If you want to see the Bluenose II in Nova Scotia any time soon, you’d better do it fast.
The vessel is docking in Halifax for only three days this week before sailing to the Great Lakes where it is going to represent Nova Scotia and Canada in the Tall Ships Challenge.
The famed schooner is slated to welcome visitors just behind the Maritime Museum of the Atlantic. It will dock there till Friday afternoon when the vessel will leave for Lunenburg. The Bluenose II departs for the Great Lakes the next day.
“Last winter, the scheduling committee received an invitation to participate in the Tall Ships Challenge in the Great Lakes for 2019,” said Mark Sajatovich, director of visitor experiences with the province’s Communities, Culture and Heritage department.
“This event is expected to attract over 1.5 million participants, and we estimate approximately over 150,000 boarding the Bluenose II.” “That is a very, very large number for us,” he said. “The mandate for the province is to preserve and promote the legacy of the Bluenose II.”
The Bluenose II’s Great Lakes tour is going to start from Toronto on June 27. Then the vessel will head to Buffalo, N.Y.; Cleveland, Ohio; Bay City, Mich.; Green Bay, Wis.; Kenosha, Wis.; Sarnia, Ont.; Kingsville, Ont.; Erie, Pa.; Brockville, Ont., before coming back home to Lunenburg on Sept. 12. It will be again in Halifax for other four days between Sept. 22 and Sept. 25.
“The captain and the crew were very excited about the opportunity to share Nova Scotia maritime heritage with hundreds of thousands of new friends throughout Ontario, New York, Michigan and beyond,” said Sajatovich.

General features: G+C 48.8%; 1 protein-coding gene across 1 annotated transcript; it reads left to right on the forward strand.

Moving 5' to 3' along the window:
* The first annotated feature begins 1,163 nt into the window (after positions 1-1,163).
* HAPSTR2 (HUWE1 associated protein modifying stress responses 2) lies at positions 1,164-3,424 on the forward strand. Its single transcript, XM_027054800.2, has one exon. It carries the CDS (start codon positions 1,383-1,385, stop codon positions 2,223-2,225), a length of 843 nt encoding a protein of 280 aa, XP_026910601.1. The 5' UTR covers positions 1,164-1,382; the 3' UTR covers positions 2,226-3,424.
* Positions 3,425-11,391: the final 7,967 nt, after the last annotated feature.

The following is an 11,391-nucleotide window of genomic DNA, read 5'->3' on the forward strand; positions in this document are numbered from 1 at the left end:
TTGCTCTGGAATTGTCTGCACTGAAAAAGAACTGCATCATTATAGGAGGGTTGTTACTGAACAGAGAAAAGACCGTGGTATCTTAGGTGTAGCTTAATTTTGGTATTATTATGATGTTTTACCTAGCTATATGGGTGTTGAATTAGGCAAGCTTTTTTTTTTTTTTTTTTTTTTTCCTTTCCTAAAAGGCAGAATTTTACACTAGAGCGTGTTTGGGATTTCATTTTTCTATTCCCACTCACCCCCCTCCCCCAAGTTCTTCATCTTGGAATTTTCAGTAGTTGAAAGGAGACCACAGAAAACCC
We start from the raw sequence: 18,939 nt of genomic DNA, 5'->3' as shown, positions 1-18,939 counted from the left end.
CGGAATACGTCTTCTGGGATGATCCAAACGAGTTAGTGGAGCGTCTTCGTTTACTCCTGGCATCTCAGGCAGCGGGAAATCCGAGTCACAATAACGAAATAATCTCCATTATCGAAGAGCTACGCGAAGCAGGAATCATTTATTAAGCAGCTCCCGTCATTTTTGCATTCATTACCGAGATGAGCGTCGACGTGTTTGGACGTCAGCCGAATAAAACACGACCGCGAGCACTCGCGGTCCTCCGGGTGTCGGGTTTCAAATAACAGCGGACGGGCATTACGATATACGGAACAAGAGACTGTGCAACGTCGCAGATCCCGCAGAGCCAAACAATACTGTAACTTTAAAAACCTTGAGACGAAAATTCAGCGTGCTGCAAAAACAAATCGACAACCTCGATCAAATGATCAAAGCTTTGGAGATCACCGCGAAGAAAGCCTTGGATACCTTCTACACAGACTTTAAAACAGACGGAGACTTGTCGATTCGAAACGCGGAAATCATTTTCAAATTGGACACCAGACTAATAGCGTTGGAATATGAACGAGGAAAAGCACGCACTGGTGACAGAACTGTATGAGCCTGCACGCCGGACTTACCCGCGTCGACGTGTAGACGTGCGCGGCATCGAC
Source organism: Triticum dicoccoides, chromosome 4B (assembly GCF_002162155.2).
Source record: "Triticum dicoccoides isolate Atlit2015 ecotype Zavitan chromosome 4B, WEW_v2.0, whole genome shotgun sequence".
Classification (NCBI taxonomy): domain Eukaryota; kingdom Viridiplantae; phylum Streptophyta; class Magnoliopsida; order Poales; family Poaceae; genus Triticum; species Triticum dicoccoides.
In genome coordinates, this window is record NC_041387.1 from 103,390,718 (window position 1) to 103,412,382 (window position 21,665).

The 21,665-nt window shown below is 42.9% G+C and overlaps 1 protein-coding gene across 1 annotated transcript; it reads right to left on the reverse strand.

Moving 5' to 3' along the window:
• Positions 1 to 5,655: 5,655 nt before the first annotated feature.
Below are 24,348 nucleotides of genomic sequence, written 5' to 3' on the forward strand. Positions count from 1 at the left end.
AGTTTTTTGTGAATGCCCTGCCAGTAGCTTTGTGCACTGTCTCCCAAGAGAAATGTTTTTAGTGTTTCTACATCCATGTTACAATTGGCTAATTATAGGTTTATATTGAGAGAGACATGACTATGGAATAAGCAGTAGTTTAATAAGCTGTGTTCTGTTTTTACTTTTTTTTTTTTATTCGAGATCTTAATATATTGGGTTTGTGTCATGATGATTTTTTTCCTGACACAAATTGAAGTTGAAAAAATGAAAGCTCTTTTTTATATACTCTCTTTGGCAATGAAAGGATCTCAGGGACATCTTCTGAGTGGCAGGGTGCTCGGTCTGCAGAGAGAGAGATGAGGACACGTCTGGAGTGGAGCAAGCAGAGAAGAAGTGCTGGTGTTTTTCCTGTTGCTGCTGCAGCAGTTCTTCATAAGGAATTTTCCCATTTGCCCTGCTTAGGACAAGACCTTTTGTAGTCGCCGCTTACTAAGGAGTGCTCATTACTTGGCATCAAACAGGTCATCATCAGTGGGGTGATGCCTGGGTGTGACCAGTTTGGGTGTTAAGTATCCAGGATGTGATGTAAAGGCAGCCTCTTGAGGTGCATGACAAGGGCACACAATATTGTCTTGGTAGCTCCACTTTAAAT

This will be the Bluenose II’s first tour of the Great Lakes in 20 years, Leo Glavine, communities, culture and heritage minister, said in an emailed statement. “She is an ambassador to the province and in great demand from ports across Canada and the United States,” the minister said.
The government considers the Great Lakes tour a chance to tell others about the province’s heritage. “Tourism Nova Scotia is working with us to help maximize this really important key marketing opportunity for Nova Scotia throughout Ontario and the United States,” said Sajatovich.
Traditionally, the Bluenose II spends the summer in Nova Scotia waters. “We’re planning on spending the next two sailing seasons, after this season, also in Nova Scotia,” said Sajatovich.
The vessel is approaching its centennial in 2021. “We do recognize that the Bluenose is an important tourist attraction,” said Sajatovich. “We also think that the province has a responsibility to promote tourism, by sometimes going to markets large markets like Toronto, Cleveland, and other ports to draw attention.”
The original Bluenose was launched as a Grand Banks fishing and racing schooner on March 26, 1921, in Lunenburg. It was designed by William Roué and built by the Smith and Rhuland Shipyard.
The schooner won its first Fishermen’s Trophy in October 1921. No American or Canadian challenger could wrest the trophy from the ship for 17 years. The Bluenose struck a reef off Isle aux Vache, Haiti, in 1946. In 1963, Bluenose II was built and launched by a local brewery and was gifted to the Government of Nova Scotia in 1971.
The Bluenose II went into a refit, announced in the fall of 2009 that, in the end, became a new build from the keel up. Plagued by cost overruns that doubled the cost to more than $25 million, delays added six years to a two-year schedule.